Background-The relationship between epicardial stenosis and microvascular resistance remains controversial. Exploring the relationship is critical, as many tools used in interventional cardiology imply minimal and constant resistance. However, variable collateralization may impact well on these measures. We hypothesized that when collateral supply was accounted for, microvascular resistance would be independent of epicardial stenosis. Methods and Results-Forty patients with stable angina were studied before and following percutaneous intervention. A temperature and pressure sensing guide wire was used to derive microvascular resistance using the index of microcirculatory resistance (IMR), defined as the hyperemic distal pressure multiplied by the hyperemic mean transit time. Lesion severity was assessed using fractional flow reserve. For comparison, evaluation of an angiographically normal reference vessel from the same subject also was undertaken. Both simple IMR (sIMR) and IMR corrected for collateral flow (cIMR) were calculated. When collateral supply was not accounted for, there was a significant difference in IMR values between the culprit, the post PCI, and nonculprit values (culprit sIMR 26.68<±2.06, nonculprit sIMR 18.37±1.89, PP=0.002; post percutaneous intervention sIMR 18.5±<1.94 versus culprit sIMR 26.68±<2.06, P±0.0001). However, when collateral supply was accounted for there was no difference observed (cIMR 16.96<1.78 versus nonculprit sIMR 18.37<±1.89, PP=0.52; post percutaneous intervention sIMR 18.5±<1.94 versus cIMR 16.96<1.78, PP=0.42). Conclusions-When collateral supply is accounted for, epicardial stenosis does not increase microvascular resistance in patients with stable angina.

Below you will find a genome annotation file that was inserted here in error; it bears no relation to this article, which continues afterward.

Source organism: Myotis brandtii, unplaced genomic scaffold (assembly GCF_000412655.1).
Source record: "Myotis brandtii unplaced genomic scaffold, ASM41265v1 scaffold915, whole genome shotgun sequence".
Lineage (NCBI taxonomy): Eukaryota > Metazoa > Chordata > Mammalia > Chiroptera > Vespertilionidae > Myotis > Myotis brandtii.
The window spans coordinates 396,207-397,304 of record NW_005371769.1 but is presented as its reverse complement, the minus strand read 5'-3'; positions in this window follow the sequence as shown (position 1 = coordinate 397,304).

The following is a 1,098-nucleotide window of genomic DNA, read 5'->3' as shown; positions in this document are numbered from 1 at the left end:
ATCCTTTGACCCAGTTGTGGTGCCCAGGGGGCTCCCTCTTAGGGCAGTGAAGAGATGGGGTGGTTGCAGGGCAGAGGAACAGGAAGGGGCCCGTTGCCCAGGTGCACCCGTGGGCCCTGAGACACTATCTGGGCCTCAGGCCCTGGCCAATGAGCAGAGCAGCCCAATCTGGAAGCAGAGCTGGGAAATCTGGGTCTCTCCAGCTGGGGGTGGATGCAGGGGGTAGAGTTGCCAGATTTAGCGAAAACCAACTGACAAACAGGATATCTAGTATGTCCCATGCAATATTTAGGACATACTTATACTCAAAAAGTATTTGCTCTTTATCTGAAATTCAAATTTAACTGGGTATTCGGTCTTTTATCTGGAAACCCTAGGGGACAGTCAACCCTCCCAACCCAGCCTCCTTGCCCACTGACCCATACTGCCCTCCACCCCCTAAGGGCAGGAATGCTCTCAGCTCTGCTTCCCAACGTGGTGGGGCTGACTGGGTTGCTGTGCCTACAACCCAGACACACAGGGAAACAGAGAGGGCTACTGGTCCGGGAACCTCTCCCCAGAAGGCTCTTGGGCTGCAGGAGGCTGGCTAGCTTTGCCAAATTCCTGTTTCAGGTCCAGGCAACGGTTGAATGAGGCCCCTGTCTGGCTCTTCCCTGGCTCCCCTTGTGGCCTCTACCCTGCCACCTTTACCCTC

|Number of pages||6|
|Journal||Circulation: Cardiovascular Interventions|
|Publication status||Published - 1 Feb 2012|
- Epicardial stenosis